Australia is finding it increasingly difficult to balance the three major winter sports in the country: rugby league, rugby union and Australian rules football. Australia has a rich history in rugby union, and the Australian national team won the Rugby World Cup in 1991 and 1999. Since the tournament’s institution in 1987, Australia’s two wins places it second in all-time tournament championships, second only to New Zealand’s three and tied with South Africa. The Wallabies enjoyed a great deal of success during the 1990s and have traditionally been thought of as one of the sport’s major powers, along with South Africa, New Zealand, England, Ireland, France and Wales.
It could be said, however, that Australia’s true passion when it comes to rugby falls within the other major code of the sport: rugby league. Australia’s National Rugby League (NRL), which began the 2019 season earlier this month, is widely regarded as the sport’s premier league, and the competition enjoys widespread coverage both within Australia and New Zealand, as well as on a global scale. Players like Jason Taumalolo, Cameron Smith, Kalyn Ponga, Roger Tuivasa-Sheck and Daly Cherry-Evans are all household names. The nine Network broadcasts rugby league primetime matchups on Friday evenings throughout the country, as well as the yearly State of Origin series. The NRL draws much greater media coverage than domestic Australian rugby union or Super Rugby, the competition in which teams from Australia, New Zealand, South Africa, Argentina and Japan play.
Rugby league is not, however, the only sport during the southern winter that garners media attention. Important to this idea is a phenomenon known as the Barassi Line, an imaginary line that runs through the country from the border of Queensland and the Northern Territory to the Pacific border of New South Wales and Victoria.
Northeast of the Barassi Line lies the majority of New South Wales and Queensland as well as the Australian Capital Territory, in which Canberra is located. The rest of Australia falls on the other side, in the land of Aussie rules football. On the northeastern side of the line, rugby league’s popularity is paramount during the winter, with hotbeds in Sydney and Brisbane. Eight of the 16 teams in the NRL are located in Sydney alone. The only teams located outside New South Wales or Queensland are the Warriors, Storm and Raiders, located in Auckland (New Zealand), Melbourne and Canberra respectively. Only the Storm are located in Aussie rules territory.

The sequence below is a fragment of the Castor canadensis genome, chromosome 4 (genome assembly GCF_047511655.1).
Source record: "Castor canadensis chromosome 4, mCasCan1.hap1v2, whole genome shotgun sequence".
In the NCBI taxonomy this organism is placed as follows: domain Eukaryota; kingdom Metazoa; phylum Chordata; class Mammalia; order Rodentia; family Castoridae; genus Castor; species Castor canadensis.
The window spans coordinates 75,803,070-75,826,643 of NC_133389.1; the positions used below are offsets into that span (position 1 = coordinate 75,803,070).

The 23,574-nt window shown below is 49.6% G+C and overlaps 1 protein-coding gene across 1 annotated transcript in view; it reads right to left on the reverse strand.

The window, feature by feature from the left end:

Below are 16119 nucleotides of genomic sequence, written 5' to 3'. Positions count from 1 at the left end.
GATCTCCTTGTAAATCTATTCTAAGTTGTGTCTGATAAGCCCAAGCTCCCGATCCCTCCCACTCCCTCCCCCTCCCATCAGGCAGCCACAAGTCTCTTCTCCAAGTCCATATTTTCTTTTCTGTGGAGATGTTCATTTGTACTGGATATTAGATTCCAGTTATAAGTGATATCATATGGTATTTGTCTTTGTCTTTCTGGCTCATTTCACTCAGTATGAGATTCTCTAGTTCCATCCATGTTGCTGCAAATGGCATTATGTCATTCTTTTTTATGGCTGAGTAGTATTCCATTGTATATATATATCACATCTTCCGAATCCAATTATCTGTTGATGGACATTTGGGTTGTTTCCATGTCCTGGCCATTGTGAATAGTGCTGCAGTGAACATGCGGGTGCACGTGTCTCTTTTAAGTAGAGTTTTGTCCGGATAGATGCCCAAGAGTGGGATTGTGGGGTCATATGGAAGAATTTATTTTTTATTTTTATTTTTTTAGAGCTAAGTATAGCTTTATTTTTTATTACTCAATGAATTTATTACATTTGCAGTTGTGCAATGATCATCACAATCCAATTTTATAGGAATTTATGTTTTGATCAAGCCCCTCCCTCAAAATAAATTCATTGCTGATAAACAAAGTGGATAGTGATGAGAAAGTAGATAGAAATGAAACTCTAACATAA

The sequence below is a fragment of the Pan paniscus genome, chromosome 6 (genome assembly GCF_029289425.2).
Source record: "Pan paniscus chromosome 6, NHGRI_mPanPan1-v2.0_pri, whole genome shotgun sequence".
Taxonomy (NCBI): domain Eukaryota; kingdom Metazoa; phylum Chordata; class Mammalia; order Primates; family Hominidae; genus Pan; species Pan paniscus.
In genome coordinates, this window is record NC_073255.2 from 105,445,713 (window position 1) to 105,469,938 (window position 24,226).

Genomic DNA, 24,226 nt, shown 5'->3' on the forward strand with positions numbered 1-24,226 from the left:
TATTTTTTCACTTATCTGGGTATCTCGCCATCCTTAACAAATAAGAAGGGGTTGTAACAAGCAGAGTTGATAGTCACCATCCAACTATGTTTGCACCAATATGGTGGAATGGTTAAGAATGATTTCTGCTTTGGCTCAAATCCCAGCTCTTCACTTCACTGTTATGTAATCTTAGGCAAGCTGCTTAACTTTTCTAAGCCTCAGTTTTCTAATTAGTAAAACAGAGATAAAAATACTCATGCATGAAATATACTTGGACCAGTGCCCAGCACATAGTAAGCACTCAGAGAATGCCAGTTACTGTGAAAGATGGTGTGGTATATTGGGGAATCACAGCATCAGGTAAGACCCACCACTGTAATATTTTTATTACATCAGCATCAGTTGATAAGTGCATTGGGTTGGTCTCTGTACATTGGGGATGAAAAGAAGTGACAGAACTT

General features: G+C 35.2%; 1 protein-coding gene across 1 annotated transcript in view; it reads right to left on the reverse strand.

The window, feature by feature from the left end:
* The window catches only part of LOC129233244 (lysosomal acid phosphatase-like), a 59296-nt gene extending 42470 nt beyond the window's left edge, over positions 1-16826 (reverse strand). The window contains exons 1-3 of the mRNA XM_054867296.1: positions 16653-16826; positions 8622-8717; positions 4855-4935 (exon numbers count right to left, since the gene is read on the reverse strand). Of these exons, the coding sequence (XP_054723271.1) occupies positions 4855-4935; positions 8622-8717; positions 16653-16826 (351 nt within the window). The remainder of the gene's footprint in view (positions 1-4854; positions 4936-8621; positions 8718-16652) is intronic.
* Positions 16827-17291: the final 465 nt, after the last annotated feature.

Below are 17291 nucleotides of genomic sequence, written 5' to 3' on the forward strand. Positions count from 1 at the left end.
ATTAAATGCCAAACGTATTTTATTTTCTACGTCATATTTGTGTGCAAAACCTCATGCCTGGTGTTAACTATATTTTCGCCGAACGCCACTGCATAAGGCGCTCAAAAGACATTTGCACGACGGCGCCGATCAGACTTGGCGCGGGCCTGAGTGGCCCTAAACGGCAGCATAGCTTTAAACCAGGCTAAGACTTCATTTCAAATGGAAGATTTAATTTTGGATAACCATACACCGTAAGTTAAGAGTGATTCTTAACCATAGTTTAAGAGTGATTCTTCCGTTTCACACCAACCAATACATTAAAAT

While the northeast portion of Australia is fixated on the NRL season, the rest of the country looks forward to the Australian Football League (AFL), the world’s premier Australian rules football competition. With incredible popularity in cities like Melbourne, Perth and Adelaide, the AFL draws the attention of many during the southern winter. Melbourne’s situation in the AFL is not unlike Sydney’s in the NRL, with nine of the 18 clubs competing in and around Melbourne, with one other joining those nine to round out the full Victorian contingent. Rugby league’s representation — and consequently, its following — in these areas of the country pales in comparison to that of the AFL. The reverse is true for New South Wales and Queensland.
The result of this is that there is not much room left for what some believe to be the more antiquated code of the game. When the blazing speed of NRL fullbacks crashing through the defensive line on a long kick return or the acrobatics and athleticism of an AFL forward leaping over an opponent to catch a mark are on display, why would a potential viewer opt for the more methodical, slower option of rugby union? This has diminished Australia’s power in the political arena of rugby union, and it has never been more apparent then in recent weeks. Rumors have spread that the Sunwolves, Japan’s Super Rugby team, may be thrown out of the competition for being forced to pay an admittedly asinine “participation fee” asked of no other club in the competition. South African rugby officials have been calling for this move for a while, and while Australia has voiced strong opposition to it, it looks like once again Australian rugby union faces a crisis in which it must reconcile with the fact that the nation’s desires have shifted toward other codes of football.